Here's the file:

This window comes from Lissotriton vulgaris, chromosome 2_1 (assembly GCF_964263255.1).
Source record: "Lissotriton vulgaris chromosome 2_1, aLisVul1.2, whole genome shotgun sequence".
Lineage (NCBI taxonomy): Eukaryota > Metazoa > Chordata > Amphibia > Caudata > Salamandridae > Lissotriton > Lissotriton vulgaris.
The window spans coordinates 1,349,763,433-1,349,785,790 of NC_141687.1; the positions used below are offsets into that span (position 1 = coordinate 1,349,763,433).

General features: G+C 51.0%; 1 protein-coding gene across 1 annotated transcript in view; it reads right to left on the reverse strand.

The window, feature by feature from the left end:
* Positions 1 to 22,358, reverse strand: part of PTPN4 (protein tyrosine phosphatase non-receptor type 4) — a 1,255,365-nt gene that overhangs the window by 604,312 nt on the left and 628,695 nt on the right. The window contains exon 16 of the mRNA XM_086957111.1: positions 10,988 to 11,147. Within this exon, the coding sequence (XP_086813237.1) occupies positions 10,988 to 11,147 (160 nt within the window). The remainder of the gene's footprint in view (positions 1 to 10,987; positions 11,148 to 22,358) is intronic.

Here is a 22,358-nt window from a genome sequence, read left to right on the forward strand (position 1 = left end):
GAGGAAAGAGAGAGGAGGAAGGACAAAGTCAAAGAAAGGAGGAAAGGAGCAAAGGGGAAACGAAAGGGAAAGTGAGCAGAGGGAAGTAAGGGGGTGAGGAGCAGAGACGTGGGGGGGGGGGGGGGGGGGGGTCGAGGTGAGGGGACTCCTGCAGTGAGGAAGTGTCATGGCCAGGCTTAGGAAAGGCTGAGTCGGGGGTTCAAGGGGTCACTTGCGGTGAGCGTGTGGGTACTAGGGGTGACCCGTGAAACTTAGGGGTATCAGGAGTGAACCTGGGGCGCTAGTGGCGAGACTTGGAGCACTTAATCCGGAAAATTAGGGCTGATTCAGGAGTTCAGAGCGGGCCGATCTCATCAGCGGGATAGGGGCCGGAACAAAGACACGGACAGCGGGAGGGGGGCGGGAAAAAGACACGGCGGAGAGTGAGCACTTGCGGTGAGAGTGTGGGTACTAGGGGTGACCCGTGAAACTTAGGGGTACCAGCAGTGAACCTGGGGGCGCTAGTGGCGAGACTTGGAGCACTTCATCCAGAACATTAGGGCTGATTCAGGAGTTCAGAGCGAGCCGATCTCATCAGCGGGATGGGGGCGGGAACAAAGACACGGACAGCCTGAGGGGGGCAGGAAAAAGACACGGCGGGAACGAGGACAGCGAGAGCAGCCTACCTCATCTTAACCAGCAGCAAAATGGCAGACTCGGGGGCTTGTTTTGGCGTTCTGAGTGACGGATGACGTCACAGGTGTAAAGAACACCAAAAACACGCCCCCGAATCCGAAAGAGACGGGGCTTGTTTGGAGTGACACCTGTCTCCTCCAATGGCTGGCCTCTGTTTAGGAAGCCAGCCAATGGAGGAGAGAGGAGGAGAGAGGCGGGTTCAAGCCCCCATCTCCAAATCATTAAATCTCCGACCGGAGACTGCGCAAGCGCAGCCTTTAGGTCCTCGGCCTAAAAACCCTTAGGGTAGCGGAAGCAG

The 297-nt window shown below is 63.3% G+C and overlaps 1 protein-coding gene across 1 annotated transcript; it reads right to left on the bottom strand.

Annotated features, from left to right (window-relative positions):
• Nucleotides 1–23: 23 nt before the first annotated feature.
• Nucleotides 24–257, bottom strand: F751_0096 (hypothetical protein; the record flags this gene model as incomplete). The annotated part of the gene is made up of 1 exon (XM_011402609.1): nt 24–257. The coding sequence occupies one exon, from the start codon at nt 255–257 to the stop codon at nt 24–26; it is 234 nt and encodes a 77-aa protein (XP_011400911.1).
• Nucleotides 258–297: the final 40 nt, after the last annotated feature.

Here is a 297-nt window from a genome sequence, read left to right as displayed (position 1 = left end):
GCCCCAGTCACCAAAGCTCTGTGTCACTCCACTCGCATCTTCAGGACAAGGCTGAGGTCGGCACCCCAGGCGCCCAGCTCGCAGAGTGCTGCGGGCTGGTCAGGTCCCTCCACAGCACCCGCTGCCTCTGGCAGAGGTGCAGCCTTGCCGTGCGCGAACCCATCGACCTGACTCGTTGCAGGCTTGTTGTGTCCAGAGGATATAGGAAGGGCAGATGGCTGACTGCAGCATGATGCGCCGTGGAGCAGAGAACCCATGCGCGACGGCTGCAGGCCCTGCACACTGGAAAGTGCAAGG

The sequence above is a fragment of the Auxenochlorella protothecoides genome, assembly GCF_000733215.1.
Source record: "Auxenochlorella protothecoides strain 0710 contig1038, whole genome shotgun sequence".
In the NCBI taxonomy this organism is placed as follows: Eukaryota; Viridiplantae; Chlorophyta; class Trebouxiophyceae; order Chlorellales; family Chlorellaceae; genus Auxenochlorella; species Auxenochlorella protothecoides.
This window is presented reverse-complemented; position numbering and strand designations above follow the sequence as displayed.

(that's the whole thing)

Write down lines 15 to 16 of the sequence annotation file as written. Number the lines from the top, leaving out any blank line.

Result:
Here is a 297-nt window from a genome sequence, read left to right as displayed (position 1 = left end):
GCCCCAGTCACCAAAGCTCTGTGTCACTCCACTCGCATCTTCAGGACAAGGCTGAGGTCGGCACCCCAGGCGCCCAGCTCGCAGAGTGCTGCGGGCTGGTCAGGTCCCTCCACAGCACCCGCTGCCTCTGGCAGAGGTGCAGCCTTGCCGTGCGCGAACCCATCGACCTGACTCGTTGCAGGCTTGTTGTGTCCAGAGGATATAGGAAGGGCAGATGGCTGACTGCAGCATGATGCGCCGTGGAGCAGAGAACCCATGCGCGACGGCTGCAGGCCCTGCACACTGGAAAGTGCAAGG